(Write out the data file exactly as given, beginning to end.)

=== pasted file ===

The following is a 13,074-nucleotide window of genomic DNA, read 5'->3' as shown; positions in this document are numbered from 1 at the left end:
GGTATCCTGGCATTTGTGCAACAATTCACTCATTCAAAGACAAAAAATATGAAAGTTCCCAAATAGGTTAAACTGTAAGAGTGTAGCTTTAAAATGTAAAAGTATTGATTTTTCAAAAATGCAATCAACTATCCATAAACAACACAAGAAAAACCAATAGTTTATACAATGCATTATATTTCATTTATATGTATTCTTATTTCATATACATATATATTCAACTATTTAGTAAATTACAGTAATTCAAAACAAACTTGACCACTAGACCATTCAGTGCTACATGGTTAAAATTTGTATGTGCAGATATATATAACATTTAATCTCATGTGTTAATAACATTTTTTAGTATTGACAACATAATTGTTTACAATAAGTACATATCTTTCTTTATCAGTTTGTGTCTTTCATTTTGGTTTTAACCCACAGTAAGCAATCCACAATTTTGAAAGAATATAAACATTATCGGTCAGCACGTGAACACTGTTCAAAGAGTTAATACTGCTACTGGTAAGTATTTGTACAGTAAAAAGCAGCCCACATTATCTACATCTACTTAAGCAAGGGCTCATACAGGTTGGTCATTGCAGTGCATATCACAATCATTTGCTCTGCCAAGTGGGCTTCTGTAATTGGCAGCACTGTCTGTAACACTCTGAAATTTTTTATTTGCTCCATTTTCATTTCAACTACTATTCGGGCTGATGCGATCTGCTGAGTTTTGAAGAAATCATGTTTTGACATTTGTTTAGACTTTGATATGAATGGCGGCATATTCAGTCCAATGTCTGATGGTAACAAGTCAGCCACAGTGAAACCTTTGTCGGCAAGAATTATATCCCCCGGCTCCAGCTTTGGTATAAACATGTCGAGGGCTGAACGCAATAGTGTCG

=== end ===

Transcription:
The following is a 13,074-nucleotide window of genomic DNA, read 5'->3' as shown; positions in this document are numbered from 1 at the left end:
GGTATCCTGGCATTTGTGCAACAATTCACTCATTCAAAGACAAAAAATATGAAAGTTCCCAAATAGGTTAAACTGTAAGAGTGTAGCTTTAAAATGTAAAAGTATTGATTTTTCAAAAATGCAATCAACTATCCATAAACAACACAAGAAAAACCAATAGTTTATACAATGCATTATATTTCATTTATATGTATTCTTATTTCATATACATATATATTCAACTATTTAGTAAATTACAGTAATTCAAAACAAACTTGACCACTAGACCATTCAGTGCTACATGGTTAAAATTTGTATGTGCAGATATATATAACATTTAATCTCATGTGTTAATAACATTTTTTAGTATTGACAACATAATTGTTTACAATAAGTACATATCTTTCTTTATCAGTTTGTGTCTTTCATTTTGGTTTTAACCCACAGTAAGCAATCCACAATTTTGAAAGAATATAAACATTATCGGTCAGCACGTGAACACTGTTCAAAGAGTTAATACTGCTACTGGTAAGTATTTGTACAGTAAAAAGCAGCCCACATTATCTACATCTACTTAAGCAAGGGCTCATACAGGTTGGTCATTGCAGTGCATATCACAATCATTTGCTCTGCCAAGTGGGCTTCTGTAATTGGCAGCACTGTCTGTAACACTCTGAAATTTTTTATTTGCTCCATTTTCATTTCAACTACTATTCGGGCTGATGCGATCTGCTGAGTTTTGAAGAAATCATGTTTTGACATTTGTTTAGACTTTGATATGAATGGCGGCATATTCAGTCCAATGTCTGATGGTAACAAGTCAGCCACAGTGAAACCTTTGTCGGCAAGAATTATATCCCCCGGCTCCAGCTTTGGTATAAACATGTCGAGGGCTGAACGCAATAGTGTCG